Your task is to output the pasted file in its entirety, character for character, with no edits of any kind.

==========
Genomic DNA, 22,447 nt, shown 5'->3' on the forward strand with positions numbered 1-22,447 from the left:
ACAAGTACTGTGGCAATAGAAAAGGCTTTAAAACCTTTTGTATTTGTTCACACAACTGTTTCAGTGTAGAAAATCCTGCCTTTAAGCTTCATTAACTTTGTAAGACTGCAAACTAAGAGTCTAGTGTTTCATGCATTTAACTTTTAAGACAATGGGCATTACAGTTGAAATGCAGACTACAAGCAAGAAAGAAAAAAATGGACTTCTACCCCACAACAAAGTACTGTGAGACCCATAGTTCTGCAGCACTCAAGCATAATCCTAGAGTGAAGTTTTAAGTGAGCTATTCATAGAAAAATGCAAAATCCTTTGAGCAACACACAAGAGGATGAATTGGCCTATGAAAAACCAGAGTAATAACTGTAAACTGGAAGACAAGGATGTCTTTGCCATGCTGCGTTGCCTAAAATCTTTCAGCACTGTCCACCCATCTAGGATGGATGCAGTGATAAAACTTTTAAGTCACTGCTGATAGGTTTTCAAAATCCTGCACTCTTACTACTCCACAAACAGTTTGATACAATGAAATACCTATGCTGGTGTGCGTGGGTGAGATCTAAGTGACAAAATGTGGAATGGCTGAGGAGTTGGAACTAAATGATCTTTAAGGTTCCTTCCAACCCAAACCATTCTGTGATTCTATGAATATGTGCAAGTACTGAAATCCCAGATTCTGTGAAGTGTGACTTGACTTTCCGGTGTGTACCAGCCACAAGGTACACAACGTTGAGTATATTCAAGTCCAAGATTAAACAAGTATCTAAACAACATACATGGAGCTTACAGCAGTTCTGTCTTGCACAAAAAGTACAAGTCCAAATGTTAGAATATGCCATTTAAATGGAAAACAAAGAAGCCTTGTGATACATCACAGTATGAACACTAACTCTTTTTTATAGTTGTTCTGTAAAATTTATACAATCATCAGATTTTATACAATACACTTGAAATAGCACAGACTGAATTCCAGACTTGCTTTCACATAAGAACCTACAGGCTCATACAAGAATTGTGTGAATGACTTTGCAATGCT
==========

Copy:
Genomic DNA, 22,447 nt, shown 5'->3' on the forward strand with positions numbered 1-22,447 from the left:
ACAAGTACTGTGGCAATAGAAAAGGCTTTAAAACCTTTTGTATTTGTTCACACAACTGTTTCAGTGTAGAAAATCCTGCCTTTAAGCTTCATTAACTTTGTAAGACTGCAAACTAAGAGTCTAGTGTTTCATGCATTTAACTTTTAAGACAATGGGCATTACAGTTGAAATGCAGACTACAAGCAAGAAAGAAAAAAATGGACTTCTACCCCACAACAAAGTACTGTGAGACCCATAGTTCTGCAGCACTCAAGCATAATCCTAGAGTGAAGTTTTAAGTGAGCTATTCATAGAAAAATGCAAAATCCTTTGAGCAACACACAAGAGGATGAATTGGCCTATGAAAAACCAGAGTAATAACTGTAAACTGGAAGACAAGGATGTCTTTGCCATGCTGCGTTGCCTAAAATCTTTCAGCACTGTCCACCCATCTAGGATGGATGCAGTGATAAAACTTTTAAGTCACTGCTGATAGGTTTTCAAAATCCTGCACTCTTACTACTCCACAAACAGTTTGATACAATGAAATACCTATGCTGGTGTGCGTGGGTGAGATCTAAGTGACAAAATGTGGAATGGCTGAGGAGTTGGAACTAAATGATCTTTAAGGTTCCTTCCAACCCAAACCATTCTGTGATTCTATGAATATGTGCAAGTACTGAAATCCCAGATTCTGTGAAGTGTGACTTGACTTTCCGGTGTGTACCAGCCACAAGGTACACAACGTTGAGTATATTCAAGTCCAAGATTAAACAAGTATCTAAACAACATACATGGAGCTTACAGCAGTTCTGTCTTGCACAAAAAGTACAAGTCCAAATGTTAGAATATGCCATTTAAATGGAAAACAAAGAAGCCTTGTGATACATCACAGTATGAACACTAACTCTTTTTTATAGTTGTTCTGTAAAATTTATACAATCATCAGATTTTATACAATACACTTGAAATAGCACAGACTGAATTCCAGACTTGCTTTCACATAAGAACCTACAGGCTCATACAAGAATTGTGTGAATGACTTTGCAATGCT